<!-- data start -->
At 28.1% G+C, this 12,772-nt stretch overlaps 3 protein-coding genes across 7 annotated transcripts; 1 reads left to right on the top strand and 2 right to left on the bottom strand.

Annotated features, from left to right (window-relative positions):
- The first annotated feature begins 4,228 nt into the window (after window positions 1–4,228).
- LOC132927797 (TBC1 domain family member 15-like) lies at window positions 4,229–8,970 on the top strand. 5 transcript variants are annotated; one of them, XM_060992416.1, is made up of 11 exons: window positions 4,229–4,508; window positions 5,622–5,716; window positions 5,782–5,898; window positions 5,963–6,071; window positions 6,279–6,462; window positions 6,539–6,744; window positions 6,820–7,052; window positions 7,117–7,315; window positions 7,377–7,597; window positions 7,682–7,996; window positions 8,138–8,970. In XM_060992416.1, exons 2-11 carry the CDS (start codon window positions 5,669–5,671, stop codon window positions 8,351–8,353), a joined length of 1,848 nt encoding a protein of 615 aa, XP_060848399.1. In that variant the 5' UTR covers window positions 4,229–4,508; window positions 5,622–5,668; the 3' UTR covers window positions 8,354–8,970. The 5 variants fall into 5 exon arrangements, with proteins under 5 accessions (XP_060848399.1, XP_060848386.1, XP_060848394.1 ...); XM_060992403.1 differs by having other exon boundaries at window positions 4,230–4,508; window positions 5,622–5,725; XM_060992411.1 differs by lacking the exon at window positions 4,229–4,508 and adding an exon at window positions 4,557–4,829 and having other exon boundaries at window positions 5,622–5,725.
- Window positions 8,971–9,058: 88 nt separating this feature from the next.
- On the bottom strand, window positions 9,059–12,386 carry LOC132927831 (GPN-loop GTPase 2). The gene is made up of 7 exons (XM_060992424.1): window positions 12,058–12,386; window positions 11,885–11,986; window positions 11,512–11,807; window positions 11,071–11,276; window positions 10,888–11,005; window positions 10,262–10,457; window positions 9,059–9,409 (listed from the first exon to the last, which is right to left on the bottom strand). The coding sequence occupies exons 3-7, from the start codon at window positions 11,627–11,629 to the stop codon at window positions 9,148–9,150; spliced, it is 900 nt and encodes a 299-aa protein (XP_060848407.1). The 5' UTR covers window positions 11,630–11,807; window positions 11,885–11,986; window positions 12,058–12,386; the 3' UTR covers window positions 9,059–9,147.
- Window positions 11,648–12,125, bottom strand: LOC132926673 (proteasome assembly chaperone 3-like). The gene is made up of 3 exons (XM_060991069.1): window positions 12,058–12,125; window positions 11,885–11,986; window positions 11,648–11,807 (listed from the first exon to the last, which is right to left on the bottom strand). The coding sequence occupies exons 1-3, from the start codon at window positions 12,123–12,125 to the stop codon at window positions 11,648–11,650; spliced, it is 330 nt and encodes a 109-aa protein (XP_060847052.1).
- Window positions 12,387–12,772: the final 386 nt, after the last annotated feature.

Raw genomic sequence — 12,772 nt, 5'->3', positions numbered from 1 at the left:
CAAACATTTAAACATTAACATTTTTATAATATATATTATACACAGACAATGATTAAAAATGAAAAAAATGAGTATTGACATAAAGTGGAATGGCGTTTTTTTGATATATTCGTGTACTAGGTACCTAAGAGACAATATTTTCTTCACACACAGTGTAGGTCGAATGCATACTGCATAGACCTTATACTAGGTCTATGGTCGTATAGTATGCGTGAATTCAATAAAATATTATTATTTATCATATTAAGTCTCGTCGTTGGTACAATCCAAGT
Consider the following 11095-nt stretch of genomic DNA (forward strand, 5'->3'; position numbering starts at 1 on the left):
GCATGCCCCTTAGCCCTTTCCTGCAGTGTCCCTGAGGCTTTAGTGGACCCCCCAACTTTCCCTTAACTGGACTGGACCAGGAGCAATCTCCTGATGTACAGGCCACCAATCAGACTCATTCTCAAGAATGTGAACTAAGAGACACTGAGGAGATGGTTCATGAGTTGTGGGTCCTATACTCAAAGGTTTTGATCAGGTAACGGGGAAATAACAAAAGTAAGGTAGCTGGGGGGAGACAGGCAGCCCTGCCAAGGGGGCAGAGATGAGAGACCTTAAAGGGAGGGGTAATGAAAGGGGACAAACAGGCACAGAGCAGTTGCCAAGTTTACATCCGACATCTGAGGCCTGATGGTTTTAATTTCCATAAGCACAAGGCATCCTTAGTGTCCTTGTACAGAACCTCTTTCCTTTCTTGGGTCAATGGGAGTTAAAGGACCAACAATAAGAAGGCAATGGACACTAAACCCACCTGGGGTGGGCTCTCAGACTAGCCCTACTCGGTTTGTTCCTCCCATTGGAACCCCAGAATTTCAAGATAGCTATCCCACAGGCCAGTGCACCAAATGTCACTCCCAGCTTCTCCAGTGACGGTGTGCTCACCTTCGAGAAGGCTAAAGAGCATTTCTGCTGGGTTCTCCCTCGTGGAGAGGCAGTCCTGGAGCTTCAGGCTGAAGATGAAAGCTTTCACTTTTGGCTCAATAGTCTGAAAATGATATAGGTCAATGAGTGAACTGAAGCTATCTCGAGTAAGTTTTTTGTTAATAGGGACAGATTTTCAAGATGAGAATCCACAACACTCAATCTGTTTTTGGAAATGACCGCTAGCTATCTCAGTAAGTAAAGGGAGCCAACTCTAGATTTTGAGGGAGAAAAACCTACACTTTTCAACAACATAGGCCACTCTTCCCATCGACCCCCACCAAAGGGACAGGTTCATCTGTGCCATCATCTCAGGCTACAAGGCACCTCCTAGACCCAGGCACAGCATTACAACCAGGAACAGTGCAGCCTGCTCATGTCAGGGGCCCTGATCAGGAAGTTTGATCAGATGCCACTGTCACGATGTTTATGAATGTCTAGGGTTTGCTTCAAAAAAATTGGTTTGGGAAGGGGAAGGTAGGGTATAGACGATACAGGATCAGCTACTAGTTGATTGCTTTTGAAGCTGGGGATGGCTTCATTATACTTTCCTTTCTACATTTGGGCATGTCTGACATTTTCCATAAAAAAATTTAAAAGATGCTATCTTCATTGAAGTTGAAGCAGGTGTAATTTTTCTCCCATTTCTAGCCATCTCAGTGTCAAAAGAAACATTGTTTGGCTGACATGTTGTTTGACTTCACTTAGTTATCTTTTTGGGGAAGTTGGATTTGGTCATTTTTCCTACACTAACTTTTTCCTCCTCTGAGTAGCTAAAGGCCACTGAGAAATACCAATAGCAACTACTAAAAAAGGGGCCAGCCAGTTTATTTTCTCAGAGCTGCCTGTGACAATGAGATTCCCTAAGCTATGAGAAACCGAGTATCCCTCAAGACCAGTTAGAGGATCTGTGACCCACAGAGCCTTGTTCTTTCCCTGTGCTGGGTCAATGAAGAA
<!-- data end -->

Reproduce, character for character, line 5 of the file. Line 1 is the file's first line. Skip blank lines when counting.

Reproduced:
- Window positions 8,971–9,058: 88 nt separating this feature from the next.